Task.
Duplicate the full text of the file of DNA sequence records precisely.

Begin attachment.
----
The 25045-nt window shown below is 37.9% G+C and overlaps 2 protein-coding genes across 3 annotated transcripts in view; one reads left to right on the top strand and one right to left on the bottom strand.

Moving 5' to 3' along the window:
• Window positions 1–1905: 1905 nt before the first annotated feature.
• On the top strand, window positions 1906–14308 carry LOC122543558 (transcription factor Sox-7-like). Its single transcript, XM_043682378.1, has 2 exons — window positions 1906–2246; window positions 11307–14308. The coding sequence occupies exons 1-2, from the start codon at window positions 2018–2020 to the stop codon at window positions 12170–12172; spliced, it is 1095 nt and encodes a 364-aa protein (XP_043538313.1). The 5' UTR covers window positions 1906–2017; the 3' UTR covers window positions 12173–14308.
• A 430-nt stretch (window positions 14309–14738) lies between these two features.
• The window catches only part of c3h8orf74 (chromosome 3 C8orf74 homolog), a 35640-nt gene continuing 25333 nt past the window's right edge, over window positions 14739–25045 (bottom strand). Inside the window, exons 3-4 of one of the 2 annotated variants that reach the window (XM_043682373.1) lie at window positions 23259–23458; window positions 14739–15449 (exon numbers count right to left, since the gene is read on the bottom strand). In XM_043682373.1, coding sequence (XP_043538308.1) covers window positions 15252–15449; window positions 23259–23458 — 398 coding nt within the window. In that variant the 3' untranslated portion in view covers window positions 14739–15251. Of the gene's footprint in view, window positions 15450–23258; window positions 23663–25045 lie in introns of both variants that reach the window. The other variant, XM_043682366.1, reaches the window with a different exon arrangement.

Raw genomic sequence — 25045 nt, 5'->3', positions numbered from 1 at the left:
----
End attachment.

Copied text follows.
The 25045-nt window shown below is 37.9% G+C and overlaps 2 protein-coding genes across 3 annotated transcripts in view; one reads left to right on the top strand and one right to left on the bottom strand.

Moving 5' to 3' along the window:
• Window positions 1–1905: 1905 nt before the first annotated feature.
• On the top strand, window positions 1906–14308 carry LOC122543558 (transcription factor Sox-7-like). Its single transcript, XM_043682378.1, has 2 exons — window positions 1906–2246; window positions 11307–14308. The coding sequence occupies exons 1-2, from the start codon at window positions 2018–2020 to the stop codon at window positions 12170–12172; spliced, it is 1095 nt and encodes a 364-aa protein (XP_043538313.1). The 5' UTR covers window positions 1906–2017; the 3' UTR covers window positions 12173–14308.
• A 430-nt stretch (window positions 14309–14738) lies between these two features.
• The window catches only part of c3h8orf74 (chromosome 3 C8orf74 homolog), a 35640-nt gene continuing 25333 nt past the window's right edge, over window positions 14739–25045 (bottom strand). Inside the window, exons 3-4 of one of the 2 annotated variants that reach the window (XM_043682373.1) lie at window positions 23259–23458; window positions 14739–15449 (exon numbers count right to left, since the gene is read on the bottom strand). In XM_043682373.1, coding sequence (XP_043538308.1) covers window positions 15252–15449; window positions 23259–23458 — 398 coding nt within the window. In that variant the 3' untranslated portion in view covers window positions 14739–15251. Of the gene's footprint in view, window positions 15450–23258; window positions 23663–25045 lie in introns of both variants that reach the window. The other variant, XM_043682366.1, reaches the window with a different exon arrangement.

Raw genomic sequence — 25045 nt, 5'->3', positions numbered from 1 at the left: